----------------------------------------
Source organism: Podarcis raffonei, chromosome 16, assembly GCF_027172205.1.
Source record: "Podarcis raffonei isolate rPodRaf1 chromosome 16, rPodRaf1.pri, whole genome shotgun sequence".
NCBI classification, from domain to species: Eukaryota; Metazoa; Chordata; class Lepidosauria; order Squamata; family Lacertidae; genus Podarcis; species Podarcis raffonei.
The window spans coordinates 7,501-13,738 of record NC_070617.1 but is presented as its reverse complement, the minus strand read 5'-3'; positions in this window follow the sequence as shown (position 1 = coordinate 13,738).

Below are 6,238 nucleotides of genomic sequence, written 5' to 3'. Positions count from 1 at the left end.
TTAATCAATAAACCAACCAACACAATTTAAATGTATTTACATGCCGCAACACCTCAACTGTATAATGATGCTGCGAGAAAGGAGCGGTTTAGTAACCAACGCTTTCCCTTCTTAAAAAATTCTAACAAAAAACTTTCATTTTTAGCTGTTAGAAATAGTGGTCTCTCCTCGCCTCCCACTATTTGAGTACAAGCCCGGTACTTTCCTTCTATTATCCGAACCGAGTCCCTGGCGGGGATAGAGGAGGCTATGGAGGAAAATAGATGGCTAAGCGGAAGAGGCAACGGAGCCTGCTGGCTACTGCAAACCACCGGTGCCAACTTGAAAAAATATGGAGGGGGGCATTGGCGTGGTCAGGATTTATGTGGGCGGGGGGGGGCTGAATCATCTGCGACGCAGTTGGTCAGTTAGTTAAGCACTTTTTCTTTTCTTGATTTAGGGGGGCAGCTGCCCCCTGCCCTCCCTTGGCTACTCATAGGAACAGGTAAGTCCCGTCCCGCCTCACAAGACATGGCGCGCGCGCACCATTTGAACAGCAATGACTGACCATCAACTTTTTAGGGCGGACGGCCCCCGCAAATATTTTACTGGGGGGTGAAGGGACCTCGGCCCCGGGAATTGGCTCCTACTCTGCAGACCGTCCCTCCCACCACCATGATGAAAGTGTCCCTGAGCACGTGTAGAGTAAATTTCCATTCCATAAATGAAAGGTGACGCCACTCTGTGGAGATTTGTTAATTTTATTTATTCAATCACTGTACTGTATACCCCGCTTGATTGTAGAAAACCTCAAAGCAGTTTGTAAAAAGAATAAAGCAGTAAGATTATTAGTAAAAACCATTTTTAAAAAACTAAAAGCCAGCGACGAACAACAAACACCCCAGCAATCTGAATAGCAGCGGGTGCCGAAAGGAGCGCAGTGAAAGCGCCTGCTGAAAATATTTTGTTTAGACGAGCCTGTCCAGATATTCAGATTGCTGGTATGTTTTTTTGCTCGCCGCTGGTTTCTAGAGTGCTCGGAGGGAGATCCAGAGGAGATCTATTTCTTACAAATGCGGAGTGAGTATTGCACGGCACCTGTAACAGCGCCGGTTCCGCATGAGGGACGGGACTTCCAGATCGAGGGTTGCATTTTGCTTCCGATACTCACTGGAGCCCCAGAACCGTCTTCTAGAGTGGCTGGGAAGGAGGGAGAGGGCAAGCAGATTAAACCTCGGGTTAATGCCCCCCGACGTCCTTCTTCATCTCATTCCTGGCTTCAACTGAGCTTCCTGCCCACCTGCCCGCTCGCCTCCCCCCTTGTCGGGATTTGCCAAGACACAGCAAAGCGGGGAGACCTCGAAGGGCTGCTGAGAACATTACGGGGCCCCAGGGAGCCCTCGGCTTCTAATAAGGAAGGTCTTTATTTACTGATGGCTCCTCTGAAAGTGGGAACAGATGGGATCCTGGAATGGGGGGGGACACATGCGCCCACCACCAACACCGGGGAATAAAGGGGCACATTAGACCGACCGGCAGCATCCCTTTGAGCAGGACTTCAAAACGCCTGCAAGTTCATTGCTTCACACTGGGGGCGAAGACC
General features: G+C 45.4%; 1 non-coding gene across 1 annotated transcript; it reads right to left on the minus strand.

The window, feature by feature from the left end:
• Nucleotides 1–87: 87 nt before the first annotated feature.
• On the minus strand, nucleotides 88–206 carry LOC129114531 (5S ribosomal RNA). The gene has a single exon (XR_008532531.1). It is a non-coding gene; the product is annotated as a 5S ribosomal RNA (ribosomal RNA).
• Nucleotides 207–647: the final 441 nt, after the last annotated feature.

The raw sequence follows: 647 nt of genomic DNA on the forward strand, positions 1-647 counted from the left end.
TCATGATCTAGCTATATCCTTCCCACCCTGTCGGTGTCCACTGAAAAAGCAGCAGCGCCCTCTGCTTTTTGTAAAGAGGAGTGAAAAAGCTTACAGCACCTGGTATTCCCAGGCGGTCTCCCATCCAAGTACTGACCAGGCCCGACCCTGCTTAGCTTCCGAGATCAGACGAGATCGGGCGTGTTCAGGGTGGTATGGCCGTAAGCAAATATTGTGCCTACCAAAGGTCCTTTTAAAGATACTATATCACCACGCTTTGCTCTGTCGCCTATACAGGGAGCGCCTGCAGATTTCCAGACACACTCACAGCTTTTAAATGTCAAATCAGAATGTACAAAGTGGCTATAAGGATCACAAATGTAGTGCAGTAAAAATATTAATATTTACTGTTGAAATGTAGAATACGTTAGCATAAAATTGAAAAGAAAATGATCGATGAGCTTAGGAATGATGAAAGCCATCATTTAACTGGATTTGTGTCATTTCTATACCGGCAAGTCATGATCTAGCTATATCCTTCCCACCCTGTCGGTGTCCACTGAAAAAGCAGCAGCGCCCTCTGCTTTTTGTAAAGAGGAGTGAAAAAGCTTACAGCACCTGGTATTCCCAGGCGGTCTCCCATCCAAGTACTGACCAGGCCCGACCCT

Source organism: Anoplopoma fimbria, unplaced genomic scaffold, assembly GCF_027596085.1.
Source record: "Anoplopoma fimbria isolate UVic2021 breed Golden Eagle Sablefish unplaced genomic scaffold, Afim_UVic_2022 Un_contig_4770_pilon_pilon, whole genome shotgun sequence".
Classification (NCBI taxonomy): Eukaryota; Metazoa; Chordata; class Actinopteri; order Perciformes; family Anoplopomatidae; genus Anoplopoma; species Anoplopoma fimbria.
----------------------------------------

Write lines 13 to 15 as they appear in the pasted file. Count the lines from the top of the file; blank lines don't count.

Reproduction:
TCATGATCTAGCTATATCCTTCCCACCCTGTCGGTGTCCACTGAAAAAGCAGCAGCGCCCTCTGCTTTTTGTAAAGAGGAGTGAAAAAGCTTACAGCACCTGGTATTCCCAGGCGGTCTCCCATCCAAGTACTGACCAGGCCCGACCCTGCTTAGCTTCCGAGATCAGACGAGATCGGGCGTGTTCAGGGTGGTATGGCCGTAAGCAAATATTGTGCCTACCAAAGGTCCTTTTAAAGATACTATATCACCACGCTTTGCTCTGTCGCCTATACAGGGAGCGCCTGCAGATTTCCAGACACACTCACAGCTTTTAAATGTCAAATCAGAATGTACAAAGTGGCTATAAGGATCACAAATGTAGTGCAGTAAAAATATTAATATTTACTGTTGAAATGTAGAATACGTTAGCATAAAATTGAAAAGAAAATGATCGATGAGCTTAGGAATGATGAAAGCCATCATTTAACTGGATTTGTGTCATTTCTATACCGGCAAGTCATGATCTAGCTATATCCTTCCCACCCTGTCGGTGTCCACTGAAAAAGCAGCAGCGCCCTCTGCTTTTTGTAAAGAGGAGTGAAAAAGCTTACAGCACCTGGTATTCCCAGGCGGTCTCCCATCCAAGTACTGACCAGGCCCGACCCT

Source organism: Anoplopoma fimbria, unplaced genomic scaffold, assembly GCF_027596085.1.
Source record: "Anoplopoma fimbria isolate UVic2021 breed Golden Eagle Sablefish unplaced genomic scaffold, Afim_UVic_2022 Un_contig_4770_pilon_pilon, whole genome shotgun sequence".